Summertime, and the living is easy… every meal is a picnic and what could be more perfect at a picnic than some freshly made cheese… Ricotta cheese for the win. It is the easiest thing in the world to make and we are going to show you how:

Quick Lesson in Ricotta Cheese Making


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All you need to make ricotta cheese is a litre of milk and the juice of a lemon and some muslin cloth. And to be honest we always have some milk and a lemon lying around… so the perfect pick-me-up, to an ordinary meal when visitors stop by unexpectedly. We heat the milk with the zest of the lemon and any flavours we may have picked in the garden, really whatever you have and there is no end to experimenting. Read on, read on… to see what we added to our cheese to make all the pretty flavours.

Let’s begin by making a plain and simple cheese…

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Firstly, heat your milk to boiling point and then let it simmer for a while. Add the lemon juice from your lemon and stir it through the milk, which will separate into curds and whey.
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Using a slotted spoon lift your cheese out of the pot…
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And place it in a muslin cloth…
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And place your muslin cloth, with the cheese inside it, into a colander, to drain for a few minutes.
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And your cheese is ready to feast upon…
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Adding Variety to Your Cheese


In our previous post I wrote how we have been on a fynbos forage at Veld and Sea, and learned about edible flowers and which fynbos plants would be perfect to add to our cheese making.
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Of course you can add any herbs that you have growing in your garden or on your windowsill: rosemary, basil, coriander, thyme, the list is endless; but we were looking for a truly local flavour and went looking for some fynbos. There is a wide variety of plants that are available to make your cheese fresh and tasty and to add a fun twist to the flavours you are using.
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So at the beginning stage where you are boiling your milk, add your flavours to the milk… once the milk has boiled, let it stand off the heat for about half an hour so that it can absorb the flavours. You can either leave the little bits of herb and flavourings in your cheese, to add a little texture to it or you can put it through a sieve before continuing, for a smoother cheese.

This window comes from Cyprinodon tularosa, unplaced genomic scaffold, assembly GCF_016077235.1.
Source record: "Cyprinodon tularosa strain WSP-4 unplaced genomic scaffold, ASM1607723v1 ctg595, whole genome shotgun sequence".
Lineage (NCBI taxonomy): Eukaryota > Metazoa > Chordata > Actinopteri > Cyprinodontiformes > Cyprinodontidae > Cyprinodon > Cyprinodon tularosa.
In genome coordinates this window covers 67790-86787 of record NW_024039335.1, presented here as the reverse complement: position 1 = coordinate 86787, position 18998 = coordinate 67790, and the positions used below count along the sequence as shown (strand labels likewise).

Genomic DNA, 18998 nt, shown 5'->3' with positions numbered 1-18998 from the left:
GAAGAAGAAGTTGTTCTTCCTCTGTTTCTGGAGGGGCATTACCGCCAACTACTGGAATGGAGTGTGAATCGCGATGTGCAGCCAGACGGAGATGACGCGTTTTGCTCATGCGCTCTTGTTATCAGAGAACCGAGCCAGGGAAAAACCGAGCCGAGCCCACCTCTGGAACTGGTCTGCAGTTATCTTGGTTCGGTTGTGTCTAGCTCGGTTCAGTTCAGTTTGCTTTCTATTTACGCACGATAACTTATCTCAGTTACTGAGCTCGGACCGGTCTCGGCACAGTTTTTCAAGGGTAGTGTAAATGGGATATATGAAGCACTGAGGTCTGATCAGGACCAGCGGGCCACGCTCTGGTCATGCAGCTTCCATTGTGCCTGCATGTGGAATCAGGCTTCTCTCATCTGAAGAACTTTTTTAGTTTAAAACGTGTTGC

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Then return your milk to the heat and gently heat it until it is simmering. And continue with the next step of putting the lemon juice into your milky mixture and continuing from there.
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A Garlic Cheese


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We used a garlic sage, and bushy as well as wild garlic, and some lemon zest. We infused the flavours into our cheese for about half an hour, then we drained it. We made sure to keep some of the pretty garlicky flowers to add to the cheese once we had drained the bigger leaves and bits of stick (!) out of our cheese.
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And here we have a garlic flavoured ricotta, filled with pretty wild garlic flowers… and by the time I got to photograph it that was all that was left (so by far the most popular!!!)
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A Lemon Floral Cheese


Our next flavour of cheese we added basic buchu leaves, buchu has a lovely unique flavour that is lovely and wild… and pretty, tiny leaves… so we left them in.
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Once we had finished making this cheese we added corn flower flowers to our cheese for prettiness.
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And Edible Floral Feast


Finally, for a pretty floral feast we used our edible flowers from our foraging…
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Nasturtiums and violets for the win.
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Pop the flowers into a bowl and place a batch of ricotta cheese on top of them…
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When you are ready to eat it, turn it over onto a plate…
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And there you have a variety of cheeses to nibble on with crackers, or make lettuce boats with or pop into baked potatoes… or anything really!!!

We couldn’t have created this post without the help of the wonderful Roushanna Grey, of Veld and Sea. You can read her answers to our Three Green Living Questions Here, and find her on Instagram over here, and information on her upcoming events and workshops over here.

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